If people using contraception harbored a truly contralife will, i.e., if their will were truly turned against the life of a real person who may occupy the mother's womb, they would be logically committed to abortion or infanticide, should conception occur.  This, however, is not the case; people using contraception are not logically committed to abortion or infanticide.[22]

               Although morality may be in the heart, as Grisez et al. point out,[23] it ultimately must be grounded in the orientation of the heart toward reality.  The heart of the person using contraception is not turned against the good of life, either possible or actual, of a person in reality; therefore, with respect to life, it is not opposed to any real goodness.  A system of ethics which likens contracepters to murderers is blind to the value of existence; it is blind to reality.[24]



               Since Grisez et al. hold that contraception is necessarily immoral because it is necessarily contralife and that NFP is not necessarily immoral because it is not necessarily contralife, it is helpful to examine how Grisez et al. attempt to demonstrate that NFP (taken here to mean noncontraceptive NFP unless otherwise specified) is not necessarily contralife.[25]  First of all, they admit that the contraceptive intent and the noncontraceptive (NFP) intent may involve the same reasons.  The essential way in which they differ, according to Grisez et al., is in the choices which each involves and the relation of those choices to the benefits and burdens which accompany them.  In contraception the choice is to impede the baby's coming to be as a means to an end, which is to realize the goods which accompany the choice to use contraception and/or to avoid the evils which would accompany not choosing to use contraception.  In NFP, on the other hand, the choice is not to impede the baby's coming to be; rather, the choice is to abstain from sexual intercourse which could result in (a) the baby's coming to be and the loss of goods and/or avoidance of evils which accompany that baby's coming to be, in order that (b) the goods represented by that reason be realized and/or the evils represented by it be avoided.[26]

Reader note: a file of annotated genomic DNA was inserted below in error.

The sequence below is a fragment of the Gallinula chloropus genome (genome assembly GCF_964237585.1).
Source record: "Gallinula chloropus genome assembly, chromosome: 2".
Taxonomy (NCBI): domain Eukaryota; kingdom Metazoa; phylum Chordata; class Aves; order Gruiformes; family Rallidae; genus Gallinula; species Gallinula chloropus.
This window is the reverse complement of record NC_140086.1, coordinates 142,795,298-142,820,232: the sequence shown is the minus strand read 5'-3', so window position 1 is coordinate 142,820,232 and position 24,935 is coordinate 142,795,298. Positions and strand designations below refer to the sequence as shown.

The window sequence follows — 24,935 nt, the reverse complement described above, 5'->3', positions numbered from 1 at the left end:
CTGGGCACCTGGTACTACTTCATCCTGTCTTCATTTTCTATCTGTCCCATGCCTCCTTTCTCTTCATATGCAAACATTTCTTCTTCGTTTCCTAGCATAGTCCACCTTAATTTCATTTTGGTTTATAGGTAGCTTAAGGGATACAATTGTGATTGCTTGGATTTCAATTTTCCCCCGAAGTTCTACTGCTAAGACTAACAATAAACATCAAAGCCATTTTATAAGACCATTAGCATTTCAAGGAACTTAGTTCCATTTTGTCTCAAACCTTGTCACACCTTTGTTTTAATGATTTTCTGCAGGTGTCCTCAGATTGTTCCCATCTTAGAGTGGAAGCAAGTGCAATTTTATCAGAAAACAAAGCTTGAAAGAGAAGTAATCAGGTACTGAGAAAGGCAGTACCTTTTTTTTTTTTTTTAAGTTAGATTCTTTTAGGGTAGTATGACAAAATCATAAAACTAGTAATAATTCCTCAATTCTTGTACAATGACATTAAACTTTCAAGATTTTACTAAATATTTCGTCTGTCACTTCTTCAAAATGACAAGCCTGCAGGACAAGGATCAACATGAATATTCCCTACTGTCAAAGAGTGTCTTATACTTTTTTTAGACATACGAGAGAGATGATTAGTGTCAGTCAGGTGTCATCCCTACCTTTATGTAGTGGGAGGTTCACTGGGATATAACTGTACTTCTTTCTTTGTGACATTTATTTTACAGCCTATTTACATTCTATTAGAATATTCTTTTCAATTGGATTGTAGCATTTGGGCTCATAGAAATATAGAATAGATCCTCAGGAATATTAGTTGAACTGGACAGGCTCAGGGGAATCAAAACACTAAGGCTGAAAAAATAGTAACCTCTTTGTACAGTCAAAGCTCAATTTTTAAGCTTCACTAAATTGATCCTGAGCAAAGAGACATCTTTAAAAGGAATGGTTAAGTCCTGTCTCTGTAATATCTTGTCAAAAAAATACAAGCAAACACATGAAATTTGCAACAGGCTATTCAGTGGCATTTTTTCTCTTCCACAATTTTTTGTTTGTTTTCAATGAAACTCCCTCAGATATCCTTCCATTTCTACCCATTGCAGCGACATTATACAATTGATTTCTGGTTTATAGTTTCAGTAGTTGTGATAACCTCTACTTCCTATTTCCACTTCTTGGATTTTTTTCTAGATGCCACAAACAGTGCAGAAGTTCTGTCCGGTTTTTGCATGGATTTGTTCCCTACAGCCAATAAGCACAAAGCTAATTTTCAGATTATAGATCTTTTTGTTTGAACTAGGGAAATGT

In other words, the difference between the two choices, according to Grisez et al., is that contraception is the choice to do something which will impede the coming to be of a baby, whereas NFP is a choice not to do something while accepting the side effects, i.e., the baby's not coming to be, as well as the goods, and/or avoidance of evils, which follow.  Grisez et al. claim that contraception, by definition, is a choice to do something to prevent the beginning of a life of a possible person.  Yet, NFP is simply to abstain, or not do something.[27]